The United States of America is ending its longest war by withdrawing its troops from Afghanistan.
“It is time to end America’s longest war. It is time for American troops to come home,” US President Joe Biden said in announcing the decision.
The troops were deployed in Afghanistan on October 7, 2001, by former US president George W. Bush.
“We cannot continue the cycle of extending or expanding our military presence in Afghanistan hoping to create the ideal conditions for our withdrawal, expecting a different result,” Biden said.
“I am now the fourth American president to preside over an American troop presence in Afghanistan. Two Republicans. Two Democrats,” he added. “I will not pass this responsibility to a fifth.”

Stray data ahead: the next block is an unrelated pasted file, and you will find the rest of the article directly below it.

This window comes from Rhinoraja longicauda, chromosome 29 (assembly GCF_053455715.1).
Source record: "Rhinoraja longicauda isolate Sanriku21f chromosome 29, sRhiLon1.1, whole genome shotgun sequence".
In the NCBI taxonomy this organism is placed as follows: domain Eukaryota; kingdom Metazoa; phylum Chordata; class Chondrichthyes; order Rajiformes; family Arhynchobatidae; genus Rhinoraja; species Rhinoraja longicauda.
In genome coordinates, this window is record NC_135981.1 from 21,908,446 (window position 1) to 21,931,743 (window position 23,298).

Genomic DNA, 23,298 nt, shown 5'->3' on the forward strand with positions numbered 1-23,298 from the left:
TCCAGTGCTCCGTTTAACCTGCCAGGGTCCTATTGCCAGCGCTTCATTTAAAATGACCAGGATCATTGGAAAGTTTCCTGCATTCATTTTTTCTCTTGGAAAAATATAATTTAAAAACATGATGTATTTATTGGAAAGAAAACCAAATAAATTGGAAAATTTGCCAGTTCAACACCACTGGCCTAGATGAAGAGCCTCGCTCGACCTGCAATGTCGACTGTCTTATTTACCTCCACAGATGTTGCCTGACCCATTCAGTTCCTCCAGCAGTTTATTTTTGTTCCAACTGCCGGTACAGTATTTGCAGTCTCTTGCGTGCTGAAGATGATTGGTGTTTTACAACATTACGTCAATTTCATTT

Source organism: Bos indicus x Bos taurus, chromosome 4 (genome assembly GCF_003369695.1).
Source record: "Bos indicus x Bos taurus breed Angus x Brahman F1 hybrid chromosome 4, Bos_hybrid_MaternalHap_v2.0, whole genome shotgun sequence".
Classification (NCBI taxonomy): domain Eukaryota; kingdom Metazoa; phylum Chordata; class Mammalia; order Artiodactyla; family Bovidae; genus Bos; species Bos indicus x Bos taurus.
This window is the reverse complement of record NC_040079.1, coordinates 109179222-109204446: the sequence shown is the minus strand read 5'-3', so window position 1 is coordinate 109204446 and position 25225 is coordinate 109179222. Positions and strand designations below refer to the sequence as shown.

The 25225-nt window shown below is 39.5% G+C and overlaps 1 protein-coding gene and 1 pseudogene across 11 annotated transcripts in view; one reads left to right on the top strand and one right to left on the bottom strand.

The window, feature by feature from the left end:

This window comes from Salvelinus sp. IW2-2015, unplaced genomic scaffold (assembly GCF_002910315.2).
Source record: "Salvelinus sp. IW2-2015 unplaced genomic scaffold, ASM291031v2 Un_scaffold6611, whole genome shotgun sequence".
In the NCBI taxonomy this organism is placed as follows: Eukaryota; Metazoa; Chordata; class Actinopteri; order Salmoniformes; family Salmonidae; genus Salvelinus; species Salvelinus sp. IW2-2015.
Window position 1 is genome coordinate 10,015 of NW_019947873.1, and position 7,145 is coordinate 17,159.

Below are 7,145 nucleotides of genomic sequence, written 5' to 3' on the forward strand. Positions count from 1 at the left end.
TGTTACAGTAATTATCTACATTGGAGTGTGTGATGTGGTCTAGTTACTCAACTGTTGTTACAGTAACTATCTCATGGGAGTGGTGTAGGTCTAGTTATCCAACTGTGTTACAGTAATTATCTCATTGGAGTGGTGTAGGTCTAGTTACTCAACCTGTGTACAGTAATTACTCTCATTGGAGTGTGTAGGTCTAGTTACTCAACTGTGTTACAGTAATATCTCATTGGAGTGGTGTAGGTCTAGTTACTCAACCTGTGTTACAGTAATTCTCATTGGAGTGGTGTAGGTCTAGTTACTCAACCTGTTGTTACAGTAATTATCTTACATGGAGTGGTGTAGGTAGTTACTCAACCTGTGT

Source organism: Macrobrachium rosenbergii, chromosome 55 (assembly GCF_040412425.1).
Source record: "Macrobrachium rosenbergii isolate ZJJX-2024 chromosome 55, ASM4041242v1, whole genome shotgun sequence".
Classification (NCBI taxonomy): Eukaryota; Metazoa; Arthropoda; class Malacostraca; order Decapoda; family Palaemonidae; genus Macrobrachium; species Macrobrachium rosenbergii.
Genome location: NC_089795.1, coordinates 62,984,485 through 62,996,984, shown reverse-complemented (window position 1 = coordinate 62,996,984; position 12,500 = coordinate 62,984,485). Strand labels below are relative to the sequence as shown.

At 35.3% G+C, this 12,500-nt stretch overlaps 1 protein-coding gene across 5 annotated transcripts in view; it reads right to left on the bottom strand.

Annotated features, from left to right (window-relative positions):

The withdrawal will begin on May 1, a date that is in line with an agreement President Donald Trump’s administration made with the Taliban.
Biden said the complete withdrawal will be done by September 11, and there will be no extensions to this date.
However, he pointed out American diplomatic and humanitarian efforts will continue in Afghanistan and would support peace efforts between the Afghan government and the Taliban.
Meanwhile, Afghan President Ashraf Ghani he “respects the US decision.”
“Afghanistan’s proud security and defense forces are fully capable of defending its people and country, which they have been doing all along, and for which the Afghan nation will forever remain grateful,” Ghani said on Twitter.